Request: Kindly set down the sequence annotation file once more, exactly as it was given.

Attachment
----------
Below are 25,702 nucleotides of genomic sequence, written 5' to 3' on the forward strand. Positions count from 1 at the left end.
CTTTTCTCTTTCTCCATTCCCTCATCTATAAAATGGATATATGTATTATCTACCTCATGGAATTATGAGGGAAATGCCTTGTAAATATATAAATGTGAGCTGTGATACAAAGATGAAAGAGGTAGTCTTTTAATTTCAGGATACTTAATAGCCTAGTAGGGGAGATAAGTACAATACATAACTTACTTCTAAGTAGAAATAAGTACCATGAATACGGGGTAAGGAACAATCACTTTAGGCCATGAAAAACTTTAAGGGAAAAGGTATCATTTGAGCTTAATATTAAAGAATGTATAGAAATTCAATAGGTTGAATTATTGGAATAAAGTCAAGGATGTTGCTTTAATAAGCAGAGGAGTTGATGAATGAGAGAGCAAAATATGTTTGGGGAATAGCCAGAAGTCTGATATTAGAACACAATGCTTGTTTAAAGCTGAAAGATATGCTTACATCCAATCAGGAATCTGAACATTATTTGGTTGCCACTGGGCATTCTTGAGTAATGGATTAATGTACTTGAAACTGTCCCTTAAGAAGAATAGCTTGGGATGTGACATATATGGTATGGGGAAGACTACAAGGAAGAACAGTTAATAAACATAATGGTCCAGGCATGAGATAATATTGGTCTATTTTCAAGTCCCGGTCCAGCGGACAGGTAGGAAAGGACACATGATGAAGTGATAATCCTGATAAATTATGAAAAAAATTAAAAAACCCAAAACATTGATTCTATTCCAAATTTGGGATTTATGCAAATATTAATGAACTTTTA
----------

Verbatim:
Below are 25,702 nucleotides of genomic sequence, written 5' to 3' on the forward strand. Positions count from 1 at the left end.
CTTTTCTCTTTCTCCATTCCCTCATCTATAAAATGGATATATGTATTATCTACCTCATGGAATTATGAGGGAAATGCCTTGTAAATATATAAATGTGAGCTGTGATACAAAGATGAAAGAGGTAGTCTTTTAATTTCAGGATACTTAATAGCCTAGTAGGGGAGATAAGTACAATACATAACTTACTTCTAAGTAGAAATAAGTACCATGAATACGGGGTAAGGAACAATCACTTTAGGCCATGAAAAACTTTAAGGGAAAAGGTATCATTTGAGCTTAATATTAAAGAATGTATAGAAATTCAATAGGTTGAATTATTGGAATAAAGTCAAGGATGTTGCTTTAATAAGCAGAGGAGTTGATGAATGAGAGAGCAAAATATGTTTGGGGAATAGCCAGAAGTCTGATATTAGAACACAATGCTTGTTTAAAGCTGAAAGATATGCTTACATCCAATCAGGAATCTGAACATTATTTGGTTGCCACTGGGCATTCTTGAGTAATGGATTAATGTACTTGAAACTGTCCCTTAAGAAGAATAGCTTGGGATGTGACATATATGGTATGGGGAAGACTACAAGGAAGAACAGTTAATAAACATAATGGTCCAGGCATGAGATAATATTGGTCTATTTTCAAGTCCCGGTCCAGCGGACAGGTAGGAAAGGACACATGATGAAGTGATAATCCTGATAAATTATGAAAAAAATTAAAAAACCCAAAACATTGATTCTATTCCAAATTTGGGATTTATGCAAATATTAATGAACTTTTA